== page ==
Perspectives surrounding local economies are changing. Local economies are reemerging on a national stage whereas investment is encouraged by bi-partisan national policy, regulatory changes, and incentives.

      Our objectives in writing this book are fourfold:

      1. Reposition local economies as open capital markets. The most important objective is to begin viewing local economies as driven by capital markets. Real estate and small business need access to healthy amounts of capital to become financially sustainable and to flourish. Healthy capital markets that are not extractive will utilize similar primary and secondary market frameworks as we currently see in public markets. New, local institutions and a culture of capital investment will build wealth locally.

      We can no longer view the many separate aspects of local economies as operating as silos from one another. We often do this in the way policy, investment, and institutions shape the business landscape. For example, the manufacturing sector is viewed as separate from the technology or real estate sectors. Support organizations operate within their own fiefdoms or territories.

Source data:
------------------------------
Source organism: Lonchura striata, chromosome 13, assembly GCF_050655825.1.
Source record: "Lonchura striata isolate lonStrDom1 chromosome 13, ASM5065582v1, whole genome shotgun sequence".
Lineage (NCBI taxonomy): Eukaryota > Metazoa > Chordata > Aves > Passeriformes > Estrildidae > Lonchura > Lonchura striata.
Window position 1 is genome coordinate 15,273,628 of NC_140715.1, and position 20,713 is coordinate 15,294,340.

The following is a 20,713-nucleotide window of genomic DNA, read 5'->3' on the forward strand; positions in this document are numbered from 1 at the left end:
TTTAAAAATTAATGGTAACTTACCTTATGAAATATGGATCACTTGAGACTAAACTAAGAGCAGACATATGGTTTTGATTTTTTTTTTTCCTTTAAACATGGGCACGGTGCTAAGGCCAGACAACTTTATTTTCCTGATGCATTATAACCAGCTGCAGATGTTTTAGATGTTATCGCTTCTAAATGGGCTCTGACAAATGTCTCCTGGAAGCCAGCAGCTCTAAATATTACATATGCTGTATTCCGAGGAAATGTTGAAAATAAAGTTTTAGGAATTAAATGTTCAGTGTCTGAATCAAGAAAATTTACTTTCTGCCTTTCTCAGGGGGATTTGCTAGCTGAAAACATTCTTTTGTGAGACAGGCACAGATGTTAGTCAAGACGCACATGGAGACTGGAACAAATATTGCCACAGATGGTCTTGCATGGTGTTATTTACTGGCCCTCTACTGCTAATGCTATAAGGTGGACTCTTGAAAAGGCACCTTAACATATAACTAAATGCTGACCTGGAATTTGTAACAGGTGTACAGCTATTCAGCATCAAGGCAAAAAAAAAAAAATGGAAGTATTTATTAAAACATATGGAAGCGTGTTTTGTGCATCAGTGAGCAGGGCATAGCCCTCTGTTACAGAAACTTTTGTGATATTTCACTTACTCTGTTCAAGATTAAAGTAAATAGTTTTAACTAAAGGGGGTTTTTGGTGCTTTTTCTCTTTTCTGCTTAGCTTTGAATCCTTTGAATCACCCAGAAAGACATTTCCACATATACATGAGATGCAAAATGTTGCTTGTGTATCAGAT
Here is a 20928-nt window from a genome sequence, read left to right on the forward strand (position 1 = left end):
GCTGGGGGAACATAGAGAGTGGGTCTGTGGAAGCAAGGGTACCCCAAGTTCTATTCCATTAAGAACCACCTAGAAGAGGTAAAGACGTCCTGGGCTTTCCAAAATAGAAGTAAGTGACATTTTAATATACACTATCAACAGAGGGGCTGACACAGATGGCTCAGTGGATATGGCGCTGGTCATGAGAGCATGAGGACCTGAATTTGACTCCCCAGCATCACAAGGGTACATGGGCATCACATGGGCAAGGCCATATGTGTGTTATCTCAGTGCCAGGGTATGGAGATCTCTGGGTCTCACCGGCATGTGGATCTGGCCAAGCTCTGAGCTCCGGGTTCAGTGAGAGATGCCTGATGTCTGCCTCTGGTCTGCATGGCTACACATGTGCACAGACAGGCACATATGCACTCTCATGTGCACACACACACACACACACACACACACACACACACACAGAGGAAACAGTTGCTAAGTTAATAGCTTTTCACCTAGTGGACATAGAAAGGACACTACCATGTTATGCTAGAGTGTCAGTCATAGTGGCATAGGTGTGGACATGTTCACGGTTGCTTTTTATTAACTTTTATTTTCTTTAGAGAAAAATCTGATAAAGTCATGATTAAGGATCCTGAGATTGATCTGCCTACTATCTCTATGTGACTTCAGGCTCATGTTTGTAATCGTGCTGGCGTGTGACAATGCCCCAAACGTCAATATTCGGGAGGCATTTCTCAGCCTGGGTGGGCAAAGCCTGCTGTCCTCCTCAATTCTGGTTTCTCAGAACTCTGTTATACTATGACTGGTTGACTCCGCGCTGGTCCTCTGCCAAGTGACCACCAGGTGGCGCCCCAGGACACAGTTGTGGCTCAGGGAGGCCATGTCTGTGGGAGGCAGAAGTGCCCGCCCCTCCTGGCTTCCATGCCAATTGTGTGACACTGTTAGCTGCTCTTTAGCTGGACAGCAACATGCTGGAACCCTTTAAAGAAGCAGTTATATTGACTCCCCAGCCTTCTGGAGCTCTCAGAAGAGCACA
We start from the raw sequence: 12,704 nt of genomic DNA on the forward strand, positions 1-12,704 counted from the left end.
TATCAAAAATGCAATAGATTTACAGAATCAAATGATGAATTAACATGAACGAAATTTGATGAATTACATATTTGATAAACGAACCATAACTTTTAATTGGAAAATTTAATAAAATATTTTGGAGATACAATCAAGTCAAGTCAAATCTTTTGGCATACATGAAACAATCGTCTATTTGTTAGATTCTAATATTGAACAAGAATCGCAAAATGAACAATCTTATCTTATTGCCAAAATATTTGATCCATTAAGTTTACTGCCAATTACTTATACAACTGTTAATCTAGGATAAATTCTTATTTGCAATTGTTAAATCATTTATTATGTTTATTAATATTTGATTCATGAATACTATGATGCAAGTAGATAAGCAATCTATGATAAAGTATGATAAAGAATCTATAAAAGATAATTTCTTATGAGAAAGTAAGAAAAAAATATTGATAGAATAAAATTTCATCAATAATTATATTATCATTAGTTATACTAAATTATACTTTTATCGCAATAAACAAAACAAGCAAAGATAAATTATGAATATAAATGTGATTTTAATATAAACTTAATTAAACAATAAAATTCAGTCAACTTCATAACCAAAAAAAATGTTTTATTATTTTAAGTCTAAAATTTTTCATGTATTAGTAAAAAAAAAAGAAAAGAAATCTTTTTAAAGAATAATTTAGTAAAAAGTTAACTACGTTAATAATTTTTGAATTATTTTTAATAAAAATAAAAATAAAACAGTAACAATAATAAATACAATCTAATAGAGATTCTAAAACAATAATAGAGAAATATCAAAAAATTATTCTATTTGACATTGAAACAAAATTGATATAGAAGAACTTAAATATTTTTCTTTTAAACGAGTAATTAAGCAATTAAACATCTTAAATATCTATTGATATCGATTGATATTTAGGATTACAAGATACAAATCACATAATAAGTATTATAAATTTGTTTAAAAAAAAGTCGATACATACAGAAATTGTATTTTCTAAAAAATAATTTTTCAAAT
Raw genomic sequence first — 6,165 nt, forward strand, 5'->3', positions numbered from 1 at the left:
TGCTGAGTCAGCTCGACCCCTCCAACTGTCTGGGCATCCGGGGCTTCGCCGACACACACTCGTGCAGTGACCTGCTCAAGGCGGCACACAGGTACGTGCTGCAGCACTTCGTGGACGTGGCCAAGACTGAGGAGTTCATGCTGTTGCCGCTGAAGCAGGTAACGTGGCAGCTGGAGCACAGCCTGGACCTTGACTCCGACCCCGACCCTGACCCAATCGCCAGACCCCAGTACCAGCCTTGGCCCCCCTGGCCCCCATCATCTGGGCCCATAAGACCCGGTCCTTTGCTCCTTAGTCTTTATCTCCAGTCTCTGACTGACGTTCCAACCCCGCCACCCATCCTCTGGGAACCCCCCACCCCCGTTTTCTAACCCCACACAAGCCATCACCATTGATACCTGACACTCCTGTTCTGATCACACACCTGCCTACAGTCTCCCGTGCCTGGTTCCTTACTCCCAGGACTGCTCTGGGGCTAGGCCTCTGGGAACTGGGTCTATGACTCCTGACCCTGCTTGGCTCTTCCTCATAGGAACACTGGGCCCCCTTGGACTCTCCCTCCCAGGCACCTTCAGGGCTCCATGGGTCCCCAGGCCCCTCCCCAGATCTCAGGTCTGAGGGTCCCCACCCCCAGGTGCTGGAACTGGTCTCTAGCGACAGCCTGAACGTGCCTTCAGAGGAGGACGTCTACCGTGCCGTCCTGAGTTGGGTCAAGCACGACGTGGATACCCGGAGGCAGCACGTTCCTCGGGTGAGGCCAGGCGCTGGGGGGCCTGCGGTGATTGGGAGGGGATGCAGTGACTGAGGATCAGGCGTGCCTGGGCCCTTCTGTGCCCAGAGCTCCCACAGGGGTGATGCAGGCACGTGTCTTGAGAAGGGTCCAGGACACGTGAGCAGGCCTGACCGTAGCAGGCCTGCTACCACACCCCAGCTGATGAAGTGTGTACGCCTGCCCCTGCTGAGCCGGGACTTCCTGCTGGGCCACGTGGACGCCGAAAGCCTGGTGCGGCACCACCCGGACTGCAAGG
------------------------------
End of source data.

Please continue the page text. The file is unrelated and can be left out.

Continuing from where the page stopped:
Open capital markets facilitates the breakdown of these silos by shining light on firm performance, investment volume, and economic data.

      2. Explore the changing regulatory landscape, incentives, and technology facilitating the local economic transformation. Financial technology is driving massive regulatory changes related to how securities are packaged and sold. We are amid a financial regulatory overhaul that the world has not seen since the 1930s driven by a revolution in financial technology. In a global economy, countries cannot turn their back on these changes.

      Our goal is to explore the change in regulation, incentives, and technology from a local perspective. Technology like Blockchain is a global phenomenon. The technology allows immutable transfer of ownership to facilitate trade across national boundaries. However, keep in mind that each global transaction is fundamentally rooted in the local economy. Global investors are investing in local assets such as a real estate parcel, small business, or startup.